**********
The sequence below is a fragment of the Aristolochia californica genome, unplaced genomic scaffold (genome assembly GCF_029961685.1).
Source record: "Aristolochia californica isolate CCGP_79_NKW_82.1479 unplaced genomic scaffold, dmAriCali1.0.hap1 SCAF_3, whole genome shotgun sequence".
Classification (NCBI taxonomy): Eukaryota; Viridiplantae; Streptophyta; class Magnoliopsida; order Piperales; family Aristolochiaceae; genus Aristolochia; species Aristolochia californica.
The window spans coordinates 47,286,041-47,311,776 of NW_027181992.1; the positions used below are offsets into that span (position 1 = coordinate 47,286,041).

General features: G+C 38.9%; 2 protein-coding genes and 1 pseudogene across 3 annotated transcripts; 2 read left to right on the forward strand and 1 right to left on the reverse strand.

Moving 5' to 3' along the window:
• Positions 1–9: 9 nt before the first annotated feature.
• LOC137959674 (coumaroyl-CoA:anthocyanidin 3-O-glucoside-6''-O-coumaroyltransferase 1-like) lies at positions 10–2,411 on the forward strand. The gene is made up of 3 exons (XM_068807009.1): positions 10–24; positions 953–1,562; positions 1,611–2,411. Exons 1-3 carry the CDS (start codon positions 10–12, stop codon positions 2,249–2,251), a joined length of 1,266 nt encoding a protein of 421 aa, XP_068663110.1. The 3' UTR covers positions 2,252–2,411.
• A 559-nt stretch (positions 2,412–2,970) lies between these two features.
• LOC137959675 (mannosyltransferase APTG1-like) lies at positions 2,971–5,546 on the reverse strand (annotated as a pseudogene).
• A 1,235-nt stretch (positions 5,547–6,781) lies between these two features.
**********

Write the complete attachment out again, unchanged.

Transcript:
The sequence below is a fragment of the Aristolochia californica genome, unplaced genomic scaffold (genome assembly GCF_029961685.1).
Source record: "Aristolochia californica isolate CCGP_79_NKW_82.1479 unplaced genomic scaffold, dmAriCali1.0.hap1 SCAF_3, whole genome shotgun sequence".
Classification (NCBI taxonomy): Eukaryota; Viridiplantae; Streptophyta; class Magnoliopsida; order Piperales; family Aristolochiaceae; genus Aristolochia; species Aristolochia californica.
The window spans coordinates 47,286,041-47,311,776 of NW_027181992.1; the positions used below are offsets into that span (position 1 = coordinate 47,286,041).

General features: G+C 38.9%; 2 protein-coding genes and 1 pseudogene across 3 annotated transcripts; 2 read left to right on the forward strand and 1 right to left on the reverse strand.

Moving 5' to 3' along the window:
• Positions 1–9: 9 nt before the first annotated feature.
• LOC137959674 (coumaroyl-CoA:anthocyanidin 3-O-glucoside-6''-O-coumaroyltransferase 1-like) lies at positions 10–2,411 on the forward strand. The gene is made up of 3 exons (XM_068807009.1): positions 10–24; positions 953–1,562; positions 1,611–2,411. Exons 1-3 carry the CDS (start codon positions 10–12, stop codon positions 2,249–2,251), a joined length of 1,266 nt encoding a protein of 421 aa, XP_068663110.1. The 3' UTR covers positions 2,252–2,411.
• A 559-nt stretch (positions 2,412–2,970) lies between these two features.
• LOC137959675 (mannosyltransferase APTG1-like) lies at positions 2,971–5,546 on the reverse strand (annotated as a pseudogene).
• A 1,235-nt stretch (positions 5,547–6,781) lies between these two features.